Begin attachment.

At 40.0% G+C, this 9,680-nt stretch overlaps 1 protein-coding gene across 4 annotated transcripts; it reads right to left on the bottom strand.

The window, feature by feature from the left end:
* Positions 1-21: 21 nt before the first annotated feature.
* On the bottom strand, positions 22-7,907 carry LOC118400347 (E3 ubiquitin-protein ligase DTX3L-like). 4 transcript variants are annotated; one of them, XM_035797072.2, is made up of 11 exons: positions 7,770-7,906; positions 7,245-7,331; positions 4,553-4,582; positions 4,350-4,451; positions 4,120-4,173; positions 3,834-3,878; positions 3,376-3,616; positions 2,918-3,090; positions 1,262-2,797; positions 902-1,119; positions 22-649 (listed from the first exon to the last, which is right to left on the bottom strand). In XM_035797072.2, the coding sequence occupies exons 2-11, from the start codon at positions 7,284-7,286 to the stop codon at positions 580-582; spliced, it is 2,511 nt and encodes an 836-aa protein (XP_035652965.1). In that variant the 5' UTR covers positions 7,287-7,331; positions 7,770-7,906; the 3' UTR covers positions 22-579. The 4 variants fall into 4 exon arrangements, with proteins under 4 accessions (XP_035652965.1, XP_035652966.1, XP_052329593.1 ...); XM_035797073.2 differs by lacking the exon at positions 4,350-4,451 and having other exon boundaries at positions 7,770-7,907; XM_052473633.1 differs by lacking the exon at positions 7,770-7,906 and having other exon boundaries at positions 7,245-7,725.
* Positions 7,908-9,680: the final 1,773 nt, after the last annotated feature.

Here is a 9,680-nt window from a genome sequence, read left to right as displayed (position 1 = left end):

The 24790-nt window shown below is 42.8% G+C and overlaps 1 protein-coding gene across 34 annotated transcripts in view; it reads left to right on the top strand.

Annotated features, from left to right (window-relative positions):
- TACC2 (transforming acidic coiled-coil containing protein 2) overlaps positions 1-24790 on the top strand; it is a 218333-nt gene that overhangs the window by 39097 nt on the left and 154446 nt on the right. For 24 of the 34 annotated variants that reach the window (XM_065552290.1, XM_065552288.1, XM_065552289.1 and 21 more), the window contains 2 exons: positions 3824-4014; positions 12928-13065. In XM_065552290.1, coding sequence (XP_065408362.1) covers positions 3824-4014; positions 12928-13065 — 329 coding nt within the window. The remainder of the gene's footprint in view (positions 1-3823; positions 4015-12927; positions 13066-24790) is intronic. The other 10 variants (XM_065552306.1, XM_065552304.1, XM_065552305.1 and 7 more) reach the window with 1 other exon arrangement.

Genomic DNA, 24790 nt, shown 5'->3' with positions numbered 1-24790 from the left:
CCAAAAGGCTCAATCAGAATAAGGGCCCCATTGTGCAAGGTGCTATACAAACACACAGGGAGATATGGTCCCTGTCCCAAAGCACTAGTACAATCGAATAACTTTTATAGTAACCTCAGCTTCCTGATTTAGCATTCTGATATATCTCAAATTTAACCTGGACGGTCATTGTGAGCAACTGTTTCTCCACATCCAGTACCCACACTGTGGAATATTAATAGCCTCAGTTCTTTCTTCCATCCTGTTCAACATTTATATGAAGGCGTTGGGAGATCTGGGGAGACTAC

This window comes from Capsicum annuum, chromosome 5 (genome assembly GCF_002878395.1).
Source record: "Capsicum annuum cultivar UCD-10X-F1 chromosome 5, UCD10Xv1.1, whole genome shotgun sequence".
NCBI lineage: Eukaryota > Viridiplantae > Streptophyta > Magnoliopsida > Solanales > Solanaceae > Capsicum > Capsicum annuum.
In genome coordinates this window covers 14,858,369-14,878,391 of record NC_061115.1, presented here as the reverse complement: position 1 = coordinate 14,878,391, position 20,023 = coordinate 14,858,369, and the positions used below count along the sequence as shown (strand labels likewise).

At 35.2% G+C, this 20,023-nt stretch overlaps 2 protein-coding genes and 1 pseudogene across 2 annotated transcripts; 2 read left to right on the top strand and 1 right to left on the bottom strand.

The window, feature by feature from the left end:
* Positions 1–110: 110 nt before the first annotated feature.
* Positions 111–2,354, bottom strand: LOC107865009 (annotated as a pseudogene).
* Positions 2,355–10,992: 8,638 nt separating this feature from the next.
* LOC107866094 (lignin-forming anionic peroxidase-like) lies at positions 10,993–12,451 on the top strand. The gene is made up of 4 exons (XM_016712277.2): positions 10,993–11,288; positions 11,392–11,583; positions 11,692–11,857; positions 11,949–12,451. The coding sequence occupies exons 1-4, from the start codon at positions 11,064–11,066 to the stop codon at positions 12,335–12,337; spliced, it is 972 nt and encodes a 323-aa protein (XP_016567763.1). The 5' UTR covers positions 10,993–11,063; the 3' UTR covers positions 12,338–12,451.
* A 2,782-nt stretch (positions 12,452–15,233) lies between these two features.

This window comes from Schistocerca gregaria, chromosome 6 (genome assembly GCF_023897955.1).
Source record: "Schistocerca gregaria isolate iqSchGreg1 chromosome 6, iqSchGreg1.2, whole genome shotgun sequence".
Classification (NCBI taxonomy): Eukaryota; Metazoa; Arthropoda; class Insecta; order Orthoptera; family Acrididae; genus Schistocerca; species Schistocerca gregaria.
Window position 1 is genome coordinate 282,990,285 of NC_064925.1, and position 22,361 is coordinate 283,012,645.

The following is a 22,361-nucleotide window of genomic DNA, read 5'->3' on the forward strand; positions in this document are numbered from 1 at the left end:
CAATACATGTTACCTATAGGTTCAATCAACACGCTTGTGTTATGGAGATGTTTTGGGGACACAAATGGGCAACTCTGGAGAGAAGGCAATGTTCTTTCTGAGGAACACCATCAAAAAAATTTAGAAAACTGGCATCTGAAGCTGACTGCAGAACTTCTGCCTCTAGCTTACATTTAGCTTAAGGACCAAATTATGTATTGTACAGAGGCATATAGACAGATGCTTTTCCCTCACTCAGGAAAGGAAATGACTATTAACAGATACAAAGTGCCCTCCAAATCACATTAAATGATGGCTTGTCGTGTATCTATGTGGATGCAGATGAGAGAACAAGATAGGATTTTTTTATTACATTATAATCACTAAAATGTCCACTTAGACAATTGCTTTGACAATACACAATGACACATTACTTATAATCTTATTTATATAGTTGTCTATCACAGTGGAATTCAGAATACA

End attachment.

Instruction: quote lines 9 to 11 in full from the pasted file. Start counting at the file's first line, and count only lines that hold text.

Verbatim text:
- TACC2 (transforming acidic coiled-coil containing protein 2) overlaps positions 1-24790 on the top strand; it is a 218333-nt gene that overhangs the window by 39097 nt on the left and 154446 nt on the right. For 24 of the 34 annotated variants that reach the window (XM_065552290.1, XM_065552288.1, XM_065552289.1 and 21 more), the window contains 2 exons: positions 3824-4014; positions 12928-13065. In XM_065552290.1, coding sequence (XP_065408362.1) covers positions 3824-4014; positions 12928-13065 — 329 coding nt within the window. The remainder of the gene's footprint in view (positions 1-3823; positions 4015-12927; positions 13066-24790) is intronic. The other 10 variants (XM_065552306.1, XM_065552304.1, XM_065552305.1 and 7 more) reach the window with 1 other exon arrangement.

Genomic DNA, 24790 nt, shown 5'->3' with positions numbered 1-24790 from the left:
CCAAAAGGCTCAATCAGAATAAGGGCCCCATTGTGCAAGGTGCTATACAAACACACAGGGAGATATGGTCCCTGTCCCAAAGCACTAGTACAATCGAATAACTTTTATAGTAACCTCAGCTTCCTGATTTAGCATTCTGATATATCTCAAATTTAACCTGGACGGTCATTGTGAGCAACTGTTTCTCCACATCCAGTACCCACACTGTGGAATATTAATAGCCTCAGTTCTTTCTTCCATCCTGTTCAACATTTATATGAAGGCGTTGGGAGATCTGGGGAGACTAC